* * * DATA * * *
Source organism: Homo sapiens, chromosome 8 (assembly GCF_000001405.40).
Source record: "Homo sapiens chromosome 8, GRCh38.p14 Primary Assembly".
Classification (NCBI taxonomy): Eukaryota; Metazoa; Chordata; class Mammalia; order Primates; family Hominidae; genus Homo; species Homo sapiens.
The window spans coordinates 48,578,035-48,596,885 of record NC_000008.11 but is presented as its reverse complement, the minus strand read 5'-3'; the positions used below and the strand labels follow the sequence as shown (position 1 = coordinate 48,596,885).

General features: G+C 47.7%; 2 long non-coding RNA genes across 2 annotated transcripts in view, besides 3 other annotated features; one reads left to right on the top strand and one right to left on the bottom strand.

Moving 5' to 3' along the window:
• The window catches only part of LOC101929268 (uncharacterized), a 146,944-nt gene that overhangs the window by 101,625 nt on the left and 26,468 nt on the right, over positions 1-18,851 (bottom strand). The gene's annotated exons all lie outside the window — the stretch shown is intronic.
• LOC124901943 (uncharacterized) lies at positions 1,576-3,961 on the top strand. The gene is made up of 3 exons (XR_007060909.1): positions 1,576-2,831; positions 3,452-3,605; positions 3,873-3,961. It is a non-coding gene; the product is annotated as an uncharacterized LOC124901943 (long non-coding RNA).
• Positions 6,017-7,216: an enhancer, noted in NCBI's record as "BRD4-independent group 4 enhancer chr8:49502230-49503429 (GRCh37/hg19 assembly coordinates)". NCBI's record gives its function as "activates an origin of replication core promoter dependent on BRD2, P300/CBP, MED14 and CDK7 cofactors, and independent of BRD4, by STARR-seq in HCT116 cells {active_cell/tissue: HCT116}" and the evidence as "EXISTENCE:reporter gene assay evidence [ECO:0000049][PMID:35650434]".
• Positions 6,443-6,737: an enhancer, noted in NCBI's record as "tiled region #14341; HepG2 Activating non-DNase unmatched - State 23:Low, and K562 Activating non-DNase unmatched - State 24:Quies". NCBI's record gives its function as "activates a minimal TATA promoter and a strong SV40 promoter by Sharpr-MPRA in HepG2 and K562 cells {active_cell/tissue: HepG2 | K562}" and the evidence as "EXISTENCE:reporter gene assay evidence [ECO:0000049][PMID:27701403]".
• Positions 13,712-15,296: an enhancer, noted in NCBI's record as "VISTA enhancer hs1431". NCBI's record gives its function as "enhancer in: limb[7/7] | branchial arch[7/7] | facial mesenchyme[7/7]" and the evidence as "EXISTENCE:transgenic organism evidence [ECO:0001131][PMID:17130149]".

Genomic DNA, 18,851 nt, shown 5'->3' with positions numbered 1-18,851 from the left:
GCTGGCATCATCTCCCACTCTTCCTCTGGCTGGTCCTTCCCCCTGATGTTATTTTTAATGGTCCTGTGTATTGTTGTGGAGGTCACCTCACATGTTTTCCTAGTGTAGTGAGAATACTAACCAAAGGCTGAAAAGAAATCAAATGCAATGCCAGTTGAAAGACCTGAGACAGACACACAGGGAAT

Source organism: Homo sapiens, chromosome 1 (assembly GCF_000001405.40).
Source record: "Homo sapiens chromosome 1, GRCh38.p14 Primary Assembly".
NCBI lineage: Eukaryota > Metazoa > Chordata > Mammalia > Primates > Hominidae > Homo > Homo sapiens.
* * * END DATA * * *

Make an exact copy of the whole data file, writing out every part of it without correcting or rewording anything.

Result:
Source organism: Homo sapiens, chromosome 8 (assembly GCF_000001405.40).
Source record: "Homo sapiens chromosome 8, GRCh38.p14 Primary Assembly".
Classification (NCBI taxonomy): Eukaryota; Metazoa; Chordata; class Mammalia; order Primates; family Hominidae; genus Homo; species Homo sapiens.
The window spans coordinates 48,578,035-48,596,885 of record NC_000008.11 but is presented as its reverse complement, the minus strand read 5'-3'; the positions used below and the strand labels follow the sequence as shown (position 1 = coordinate 48,596,885).

General features: G+C 47.7%; 2 long non-coding RNA genes across 2 annotated transcripts in view, besides 3 other annotated features; one reads left to right on the top strand and one right to left on the bottom strand.

Moving 5' to 3' along the window:
• The window catches only part of LOC101929268 (uncharacterized), a 146,944-nt gene that overhangs the window by 101,625 nt on the left and 26,468 nt on the right, over positions 1-18,851 (bottom strand). The gene's annotated exons all lie outside the window — the stretch shown is intronic.
• LOC124901943 (uncharacterized) lies at positions 1,576-3,961 on the top strand. The gene is made up of 3 exons (XR_007060909.1): positions 1,576-2,831; positions 3,452-3,605; positions 3,873-3,961. It is a non-coding gene; the product is annotated as an uncharacterized LOC124901943 (long non-coding RNA).
• Positions 6,017-7,216: an enhancer, noted in NCBI's record as "BRD4-independent group 4 enhancer chr8:49502230-49503429 (GRCh37/hg19 assembly coordinates)". NCBI's record gives its function as "activates an origin of replication core promoter dependent on BRD2, P300/CBP, MED14 and CDK7 cofactors, and independent of BRD4, by STARR-seq in HCT116 cells {active_cell/tissue: HCT116}" and the evidence as "EXISTENCE:reporter gene assay evidence [ECO:0000049][PMID:35650434]".
• Positions 6,443-6,737: an enhancer, noted in NCBI's record as "tiled region #14341; HepG2 Activating non-DNase unmatched - State 23:Low, and K562 Activating non-DNase unmatched - State 24:Quies". NCBI's record gives its function as "activates a minimal TATA promoter and a strong SV40 promoter by Sharpr-MPRA in HepG2 and K562 cells {active_cell/tissue: HepG2 | K562}" and the evidence as "EXISTENCE:reporter gene assay evidence [ECO:0000049][PMID:27701403]".
• Positions 13,712-15,296: an enhancer, noted in NCBI's record as "VISTA enhancer hs1431". NCBI's record gives its function as "enhancer in: limb[7/7] | branchial arch[7/7] | facial mesenchyme[7/7]" and the evidence as "EXISTENCE:transgenic organism evidence [ECO:0001131][PMID:17130149]".

Genomic DNA, 18,851 nt, shown 5'->3' with positions numbered 1-18,851 from the left:
GCTGGCATCATCTCCCACTCTTCCTCTGGCTGGTCCTTCCCCCTGATGTTATTTTTAATGGTCCTGTGTATTGTTGTGGAGGTCACCTCACATGTTTTCCTAGTGTAGTGAGAATACTAACCAAAGGCTGAAAAGAAATCAAATGCAATGCCAGTTGAAAGACCTGAGACAGACACACAGGGAAT

Source organism: Homo sapiens, chromosome 1 (assembly GCF_000001405.40).
Source record: "Homo sapiens chromosome 1, GRCh38.p14 Primary Assembly".
NCBI lineage: Eukaryota > Metazoa > Chordata > Mammalia > Primates > Hominidae > Homo > Homo sapiens.